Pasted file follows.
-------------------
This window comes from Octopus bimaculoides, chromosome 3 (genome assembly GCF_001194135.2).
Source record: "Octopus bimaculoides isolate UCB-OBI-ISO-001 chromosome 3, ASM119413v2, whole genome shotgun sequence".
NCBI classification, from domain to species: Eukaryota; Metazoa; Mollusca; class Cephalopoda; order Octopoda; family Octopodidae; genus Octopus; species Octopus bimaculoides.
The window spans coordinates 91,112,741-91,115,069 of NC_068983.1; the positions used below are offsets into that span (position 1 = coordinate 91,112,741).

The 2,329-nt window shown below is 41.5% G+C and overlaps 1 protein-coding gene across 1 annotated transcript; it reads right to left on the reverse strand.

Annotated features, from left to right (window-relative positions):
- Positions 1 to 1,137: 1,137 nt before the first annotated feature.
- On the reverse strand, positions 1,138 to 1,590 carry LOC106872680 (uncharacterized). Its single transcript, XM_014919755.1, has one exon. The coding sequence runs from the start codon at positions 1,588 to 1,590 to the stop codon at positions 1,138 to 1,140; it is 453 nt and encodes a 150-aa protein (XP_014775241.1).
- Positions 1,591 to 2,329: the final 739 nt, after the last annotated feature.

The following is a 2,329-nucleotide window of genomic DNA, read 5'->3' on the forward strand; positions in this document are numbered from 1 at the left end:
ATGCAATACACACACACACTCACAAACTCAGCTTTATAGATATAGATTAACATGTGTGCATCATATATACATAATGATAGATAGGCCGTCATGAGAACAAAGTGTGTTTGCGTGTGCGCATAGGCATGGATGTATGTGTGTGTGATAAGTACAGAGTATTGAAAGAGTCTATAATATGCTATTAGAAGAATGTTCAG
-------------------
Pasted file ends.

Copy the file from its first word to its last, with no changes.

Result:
This window comes from Octopus bimaculoides, chromosome 3 (genome assembly GCF_001194135.2).
Source record: "Octopus bimaculoides isolate UCB-OBI-ISO-001 chromosome 3, ASM119413v2, whole genome shotgun sequence".
NCBI classification, from domain to species: Eukaryota; Metazoa; Mollusca; class Cephalopoda; order Octopoda; family Octopodidae; genus Octopus; species Octopus bimaculoides.
The window spans coordinates 91,112,741-91,115,069 of NC_068983.1; the positions used below are offsets into that span (position 1 = coordinate 91,112,741).

The 2,329-nt window shown below is 41.5% G+C and overlaps 1 protein-coding gene across 1 annotated transcript; it reads right to left on the reverse strand.

Annotated features, from left to right (window-relative positions):
- Positions 1 to 1,137: 1,137 nt before the first annotated feature.
- On the reverse strand, positions 1,138 to 1,590 carry LOC106872680 (uncharacterized). Its single transcript, XM_014919755.1, has one exon. The coding sequence runs from the start codon at positions 1,588 to 1,590 to the stop codon at positions 1,138 to 1,140; it is 453 nt and encodes a 150-aa protein (XP_014775241.1).
- Positions 1,591 to 2,329: the final 739 nt, after the last annotated feature.

The following is a 2,329-nucleotide window of genomic DNA, read 5'->3' on the forward strand; positions in this document are numbered from 1 at the left end:
ATGCAATACACACACACACTCACAAACTCAGCTTTATAGATATAGATTAACATGTGTGCATCATATATACATAATGATAGATAGGCCGTCATGAGAACAAAGTGTGTTTGCGTGTGCGCATAGGCATGGATGTATGTGTGTGTGATAAGTACAGAGTATTGAAAGAGTCTATAATATGCTATTAGAAGAATGTTCAG